First baseman Jim Thome stands in at the plate in a 1997 Cleveland Indians game. The team signed Thome to a special contract this weekend so he could retire with the team that brought him to the big leagues.
Calling a halt to a career that put him at the No. 7 spot on the all-time home run list, Jim Thome officially retired as a Cleveland Indian Saturday. The imposing hitter signed a special one-day contract so he could retire in Cleveland, where he spent most of his 22 seasons in the big leagues.
A skilled and powerful batter who had been hoping to further his playing days before calling it quits, Thome, 43, was asked by The Cleveland Plain Dealer about the one-day contract – and if he had tried to get just one more trip to the plate out of it.
"I'm always ready for one more at-bat," he said.
Thome retired on the same day the Indians unveiled a statue in his honor at Progressive Field, a tribute that captures the deliberate bat-pointing stance that was part of his home-plate ritual. That pointing motion often generated a sense of dread among opposing teams and their fans, particularly in the 1990s, when Thome's power cemented the Indians as postseason contenders.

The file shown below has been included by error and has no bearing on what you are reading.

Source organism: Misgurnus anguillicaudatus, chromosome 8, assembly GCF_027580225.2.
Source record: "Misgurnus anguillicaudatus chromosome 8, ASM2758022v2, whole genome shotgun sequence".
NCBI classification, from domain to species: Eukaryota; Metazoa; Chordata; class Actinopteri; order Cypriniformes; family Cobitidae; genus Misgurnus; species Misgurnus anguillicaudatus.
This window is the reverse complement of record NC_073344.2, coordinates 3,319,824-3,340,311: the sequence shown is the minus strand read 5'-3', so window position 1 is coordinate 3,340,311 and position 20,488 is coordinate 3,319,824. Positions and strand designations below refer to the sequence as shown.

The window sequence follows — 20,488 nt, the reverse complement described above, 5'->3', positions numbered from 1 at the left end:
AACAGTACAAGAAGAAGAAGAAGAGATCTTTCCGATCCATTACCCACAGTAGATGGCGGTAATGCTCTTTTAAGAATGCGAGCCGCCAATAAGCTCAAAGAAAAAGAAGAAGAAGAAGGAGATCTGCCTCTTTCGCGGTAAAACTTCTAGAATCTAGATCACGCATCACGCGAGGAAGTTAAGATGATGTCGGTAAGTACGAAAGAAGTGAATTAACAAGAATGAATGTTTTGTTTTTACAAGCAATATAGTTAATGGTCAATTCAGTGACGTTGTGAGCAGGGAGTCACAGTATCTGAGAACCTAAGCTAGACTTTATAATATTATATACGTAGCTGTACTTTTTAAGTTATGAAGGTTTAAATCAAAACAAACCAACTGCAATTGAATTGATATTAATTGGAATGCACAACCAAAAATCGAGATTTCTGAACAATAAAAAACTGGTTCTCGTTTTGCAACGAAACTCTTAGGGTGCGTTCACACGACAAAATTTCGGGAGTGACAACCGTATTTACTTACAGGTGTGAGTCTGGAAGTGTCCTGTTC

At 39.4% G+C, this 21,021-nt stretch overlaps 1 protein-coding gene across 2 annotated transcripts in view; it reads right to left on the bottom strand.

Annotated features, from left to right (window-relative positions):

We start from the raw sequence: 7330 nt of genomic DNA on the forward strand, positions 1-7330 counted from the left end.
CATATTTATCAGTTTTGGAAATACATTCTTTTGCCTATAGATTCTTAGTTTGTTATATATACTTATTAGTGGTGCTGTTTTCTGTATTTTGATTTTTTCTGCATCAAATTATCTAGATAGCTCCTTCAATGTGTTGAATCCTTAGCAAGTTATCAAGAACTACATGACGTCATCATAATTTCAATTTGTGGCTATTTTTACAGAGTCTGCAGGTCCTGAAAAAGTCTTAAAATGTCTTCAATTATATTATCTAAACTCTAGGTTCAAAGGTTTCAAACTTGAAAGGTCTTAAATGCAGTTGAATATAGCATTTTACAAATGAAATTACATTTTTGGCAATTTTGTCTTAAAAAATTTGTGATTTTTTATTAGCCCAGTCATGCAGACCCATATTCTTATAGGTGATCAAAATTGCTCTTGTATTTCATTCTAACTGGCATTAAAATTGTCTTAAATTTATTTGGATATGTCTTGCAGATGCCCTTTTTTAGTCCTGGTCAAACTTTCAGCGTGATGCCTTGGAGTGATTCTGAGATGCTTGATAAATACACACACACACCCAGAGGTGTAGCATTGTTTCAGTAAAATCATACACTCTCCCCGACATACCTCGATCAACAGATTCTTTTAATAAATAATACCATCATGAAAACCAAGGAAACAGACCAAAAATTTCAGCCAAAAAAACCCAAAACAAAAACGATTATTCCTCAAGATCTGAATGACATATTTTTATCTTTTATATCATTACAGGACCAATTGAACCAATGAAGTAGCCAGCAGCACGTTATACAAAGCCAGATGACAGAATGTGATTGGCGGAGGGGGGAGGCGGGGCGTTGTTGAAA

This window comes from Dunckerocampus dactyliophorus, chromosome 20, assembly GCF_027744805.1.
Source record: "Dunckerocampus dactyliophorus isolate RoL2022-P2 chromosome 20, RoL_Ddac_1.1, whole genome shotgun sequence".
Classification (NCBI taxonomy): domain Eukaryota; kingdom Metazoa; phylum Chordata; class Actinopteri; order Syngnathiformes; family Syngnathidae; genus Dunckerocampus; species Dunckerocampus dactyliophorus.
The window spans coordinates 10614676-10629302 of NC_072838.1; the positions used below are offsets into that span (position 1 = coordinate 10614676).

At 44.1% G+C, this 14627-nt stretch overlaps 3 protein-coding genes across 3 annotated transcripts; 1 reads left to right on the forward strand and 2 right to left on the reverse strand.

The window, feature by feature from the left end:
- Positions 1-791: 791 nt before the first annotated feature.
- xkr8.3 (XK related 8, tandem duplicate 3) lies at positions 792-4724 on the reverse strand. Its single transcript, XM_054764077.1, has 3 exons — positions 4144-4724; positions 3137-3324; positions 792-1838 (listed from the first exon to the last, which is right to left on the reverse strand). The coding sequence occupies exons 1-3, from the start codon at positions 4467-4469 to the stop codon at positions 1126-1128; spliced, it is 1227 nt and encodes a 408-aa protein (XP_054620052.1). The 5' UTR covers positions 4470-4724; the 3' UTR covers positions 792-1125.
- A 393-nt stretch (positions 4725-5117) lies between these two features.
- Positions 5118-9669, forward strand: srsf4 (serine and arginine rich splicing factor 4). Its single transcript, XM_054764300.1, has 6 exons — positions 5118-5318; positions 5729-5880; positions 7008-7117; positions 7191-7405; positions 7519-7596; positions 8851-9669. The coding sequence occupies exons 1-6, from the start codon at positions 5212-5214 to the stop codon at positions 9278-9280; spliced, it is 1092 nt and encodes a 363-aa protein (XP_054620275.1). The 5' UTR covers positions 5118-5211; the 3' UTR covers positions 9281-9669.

"It feels so good to be home again, in this ballpark, where it all began," an emotional Thome said Saturday, according to The Sporting News. "It gives me goose-bumps."
Thome finished his career with with 612 home runs, a .276 batting average and 1,699 runs batted in, playing at first and third base and as a designated hitter. He was named an All-Star five times, and he approached the game with old-school passion, wearing his socks pulled high and often playing with eye-black smeared on his cheeks.
In addition to Cleveland, Thome had stints with five other teams, including the Chicago White Sox, where he was named Comeback Player of the Year in 2006, and the Philadelphia Phillies, where he had an All-Star season in 2004.
As CBS Sports notes, "Thome ranks seventh in career home runs, 24th in RBI, 24th in slugging percentage , 37th in total bases, seventh in walks and 18th in OPS. He played in 17 different postseason series (10 different years), but never won that elusive World Series ring."